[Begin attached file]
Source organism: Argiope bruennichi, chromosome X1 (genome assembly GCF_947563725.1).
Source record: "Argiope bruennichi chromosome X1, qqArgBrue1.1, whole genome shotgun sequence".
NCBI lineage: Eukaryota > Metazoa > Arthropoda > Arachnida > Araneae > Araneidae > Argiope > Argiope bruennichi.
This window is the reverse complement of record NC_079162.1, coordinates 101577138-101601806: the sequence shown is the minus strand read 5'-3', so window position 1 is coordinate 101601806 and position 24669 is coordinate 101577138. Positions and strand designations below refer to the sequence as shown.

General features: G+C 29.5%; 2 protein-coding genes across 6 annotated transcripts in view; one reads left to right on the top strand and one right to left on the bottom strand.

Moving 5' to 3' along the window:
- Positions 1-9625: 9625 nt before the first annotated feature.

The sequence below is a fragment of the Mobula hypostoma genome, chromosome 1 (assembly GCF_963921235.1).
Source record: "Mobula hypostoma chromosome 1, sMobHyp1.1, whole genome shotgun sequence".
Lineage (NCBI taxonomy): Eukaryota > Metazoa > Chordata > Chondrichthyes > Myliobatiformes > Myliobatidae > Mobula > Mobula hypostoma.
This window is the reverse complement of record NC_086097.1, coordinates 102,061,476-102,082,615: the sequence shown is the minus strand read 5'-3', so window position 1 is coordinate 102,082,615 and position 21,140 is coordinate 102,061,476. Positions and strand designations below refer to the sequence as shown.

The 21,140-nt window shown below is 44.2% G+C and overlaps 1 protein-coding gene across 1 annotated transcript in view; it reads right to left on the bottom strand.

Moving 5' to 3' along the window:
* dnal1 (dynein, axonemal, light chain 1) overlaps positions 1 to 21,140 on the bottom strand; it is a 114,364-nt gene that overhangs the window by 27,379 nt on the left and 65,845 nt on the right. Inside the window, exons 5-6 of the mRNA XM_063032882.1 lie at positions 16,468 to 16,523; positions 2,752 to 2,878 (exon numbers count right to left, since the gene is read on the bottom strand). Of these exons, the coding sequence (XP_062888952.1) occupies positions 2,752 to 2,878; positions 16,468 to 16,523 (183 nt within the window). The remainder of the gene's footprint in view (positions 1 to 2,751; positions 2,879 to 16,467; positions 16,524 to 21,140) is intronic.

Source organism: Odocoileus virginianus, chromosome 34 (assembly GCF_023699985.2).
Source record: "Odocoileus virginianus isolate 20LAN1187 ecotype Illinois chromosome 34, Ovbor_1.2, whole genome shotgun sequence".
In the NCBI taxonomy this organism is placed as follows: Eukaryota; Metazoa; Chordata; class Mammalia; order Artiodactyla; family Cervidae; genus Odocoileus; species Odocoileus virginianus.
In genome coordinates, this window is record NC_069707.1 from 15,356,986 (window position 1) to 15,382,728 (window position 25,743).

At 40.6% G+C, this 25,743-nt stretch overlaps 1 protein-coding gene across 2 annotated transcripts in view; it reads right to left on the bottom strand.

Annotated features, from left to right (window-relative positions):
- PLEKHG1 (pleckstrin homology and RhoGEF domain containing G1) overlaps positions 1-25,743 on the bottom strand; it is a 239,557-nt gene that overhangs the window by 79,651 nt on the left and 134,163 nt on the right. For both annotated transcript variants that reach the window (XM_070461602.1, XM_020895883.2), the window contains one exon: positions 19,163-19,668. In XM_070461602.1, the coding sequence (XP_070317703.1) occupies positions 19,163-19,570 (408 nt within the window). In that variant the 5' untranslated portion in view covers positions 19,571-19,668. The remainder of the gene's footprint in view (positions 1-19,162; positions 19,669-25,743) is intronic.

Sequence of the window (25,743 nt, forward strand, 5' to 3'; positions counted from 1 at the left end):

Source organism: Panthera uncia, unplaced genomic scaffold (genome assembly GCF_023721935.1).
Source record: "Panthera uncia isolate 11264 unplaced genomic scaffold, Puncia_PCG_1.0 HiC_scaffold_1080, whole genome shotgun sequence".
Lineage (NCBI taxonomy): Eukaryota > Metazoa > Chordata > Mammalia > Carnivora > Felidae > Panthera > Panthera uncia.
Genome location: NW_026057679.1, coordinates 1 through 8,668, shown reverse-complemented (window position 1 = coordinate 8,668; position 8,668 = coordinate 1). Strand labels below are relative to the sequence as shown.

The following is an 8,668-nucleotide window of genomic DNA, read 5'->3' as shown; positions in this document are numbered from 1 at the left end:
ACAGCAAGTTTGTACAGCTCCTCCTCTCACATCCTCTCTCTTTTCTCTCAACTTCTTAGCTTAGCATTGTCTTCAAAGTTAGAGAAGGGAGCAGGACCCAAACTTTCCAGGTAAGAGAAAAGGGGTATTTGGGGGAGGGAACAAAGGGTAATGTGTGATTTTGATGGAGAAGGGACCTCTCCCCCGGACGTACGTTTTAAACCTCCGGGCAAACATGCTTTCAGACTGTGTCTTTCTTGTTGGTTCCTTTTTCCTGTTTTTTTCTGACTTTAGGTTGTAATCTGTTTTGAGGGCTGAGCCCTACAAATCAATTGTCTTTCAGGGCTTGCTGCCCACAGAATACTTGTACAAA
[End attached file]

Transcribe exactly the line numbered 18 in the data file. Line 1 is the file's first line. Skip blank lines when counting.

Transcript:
In genome coordinates, this window is record NC_069707.1 from 15,356,986 (window position 1) to 15,382,728 (window position 25,743).